Ben Crenshaw looked out the clubhouse window at Lions Municipal Golf Course. It was a brisk late-February day by Austin standards, but the practice putting green, located about 40 feet away, was packed.
High schoolers working on their 4-footers. Two guys in their 50s, both wearing jeans, putting for a Coke. A dad sneaking in some practice while his 5-year-old daughter climbed on the large stone lion that sits on a raised platform in the middle of the green.
“I can’t imagine this place not being here,” said Crenshaw, shaking his head. “‘Muny’ means so much to this community.”
There are 2,497 municipal golf courses in the United States, approximately 17 percent – or one in six – of all golf courses across the country.
Lions Municipal Golf Course – known locally as “Muny” – is Austin’s oldest municipal course, established in 1924 by the Lions Club, an international service organization. It sits in the heart of the city, just over 2 miles from the Texas State Capitol. Its location and affordable green fees – just $26 on weekdays, $13 for juniors – attract an eclectic group of golfers.
Lions is the course of police officers, bartenders and school teachers, but on any given day you might see former University of Texas football coach Mack Brown playing nine with his buddies or actor Matthew McConaughey on the driving range with his son. It has also hosted some of the biggest names in the game, including Ben Hogan, Byron Nelson, Sandra Haynie, Betsy Rawls and Tom Kite.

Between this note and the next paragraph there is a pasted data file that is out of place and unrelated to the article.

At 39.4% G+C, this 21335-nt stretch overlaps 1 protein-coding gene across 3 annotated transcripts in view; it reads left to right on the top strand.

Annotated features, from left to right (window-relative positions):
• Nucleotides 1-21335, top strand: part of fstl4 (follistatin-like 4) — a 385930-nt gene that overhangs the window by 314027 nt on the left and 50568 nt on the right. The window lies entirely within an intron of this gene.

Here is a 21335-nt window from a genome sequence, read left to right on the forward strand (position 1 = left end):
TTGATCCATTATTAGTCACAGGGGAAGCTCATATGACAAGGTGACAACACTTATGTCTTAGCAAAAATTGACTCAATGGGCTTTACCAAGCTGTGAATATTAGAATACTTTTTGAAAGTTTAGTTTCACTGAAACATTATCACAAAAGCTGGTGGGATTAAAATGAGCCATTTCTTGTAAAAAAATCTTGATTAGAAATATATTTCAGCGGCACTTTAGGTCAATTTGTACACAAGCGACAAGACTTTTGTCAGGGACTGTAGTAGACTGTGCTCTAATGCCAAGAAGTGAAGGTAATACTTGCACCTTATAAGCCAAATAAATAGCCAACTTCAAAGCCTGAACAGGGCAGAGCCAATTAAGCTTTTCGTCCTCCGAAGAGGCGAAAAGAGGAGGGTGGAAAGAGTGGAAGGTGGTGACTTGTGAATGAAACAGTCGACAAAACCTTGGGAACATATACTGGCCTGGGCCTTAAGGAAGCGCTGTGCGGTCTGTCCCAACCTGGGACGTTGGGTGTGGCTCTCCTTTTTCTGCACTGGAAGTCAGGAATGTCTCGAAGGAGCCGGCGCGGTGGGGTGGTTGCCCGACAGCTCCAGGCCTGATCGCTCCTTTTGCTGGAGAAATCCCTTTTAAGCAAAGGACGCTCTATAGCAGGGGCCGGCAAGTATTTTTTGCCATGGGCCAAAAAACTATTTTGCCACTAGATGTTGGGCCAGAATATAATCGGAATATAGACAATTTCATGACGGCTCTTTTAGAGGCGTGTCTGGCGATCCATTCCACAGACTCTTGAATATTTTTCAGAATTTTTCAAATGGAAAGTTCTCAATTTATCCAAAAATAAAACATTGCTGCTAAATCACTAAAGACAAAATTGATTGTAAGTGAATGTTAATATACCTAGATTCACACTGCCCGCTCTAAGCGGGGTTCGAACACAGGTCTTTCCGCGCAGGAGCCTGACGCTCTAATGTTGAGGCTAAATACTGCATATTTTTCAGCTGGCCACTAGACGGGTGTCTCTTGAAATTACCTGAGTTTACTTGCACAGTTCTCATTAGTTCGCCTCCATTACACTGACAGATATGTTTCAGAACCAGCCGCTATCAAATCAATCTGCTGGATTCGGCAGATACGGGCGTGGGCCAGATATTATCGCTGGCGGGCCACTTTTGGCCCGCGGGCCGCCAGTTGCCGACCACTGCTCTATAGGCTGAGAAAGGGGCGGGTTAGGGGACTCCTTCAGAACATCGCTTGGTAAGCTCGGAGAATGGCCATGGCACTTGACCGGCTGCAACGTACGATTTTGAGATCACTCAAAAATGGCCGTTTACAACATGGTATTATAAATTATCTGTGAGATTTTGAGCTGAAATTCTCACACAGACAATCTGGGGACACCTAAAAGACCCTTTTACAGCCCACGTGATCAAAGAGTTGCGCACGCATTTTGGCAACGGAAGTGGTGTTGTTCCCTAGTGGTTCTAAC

Lions has long been one of the city’s most popular courses, logging about 60,000 rounds per year. It also hosts Texas' oldest amateur tournament, the Firecracker Open, played annually over the Fourth of July weekend. But the course’s significance goes far beyond the golfers it currently serves.
In 1950, Lions was the first course south of the Mason-Dixon line to integrate. A 9-year-old caddie named Alvin Propps and a friend played the course in defiance of the Jim Crow Laws of the era. They were detained, but Austin Mayor Taylor Glass let them go instead of jailing them for trespassing. Subsequently, the city council decided to let all golfers – black and white – play at Muny rather than build a separate course for African Americans.
At a time when Jim Crow Laws still dictated that schools be segregated and blacks use separate water fountains, Lions became a beacon of hope for African Americans. Four years before Brown v. Board of Education was decided, a pair of determined pre-teens inspired change that quietly marked the beginning of desegregation of golf courses in the South.
“I wish I could express how good I felt,” said General Marshall, who as a boy caddied at Lions from 1946 to 1950. “When they integrated this course, black golfers from all over the state of Texas would come here to play golf.”
In fact, so many people wanted to play at Muny in the 1950s and ‘60s that buses were used to shuttle players in from other parts of the state. Public figures such as boxing legend Joe Louis, an outspoken advocate for black golfers, held clinics at Lions that often attracted thousands of spectators.
But the future of Lions Municipal Golf Course may be in danger.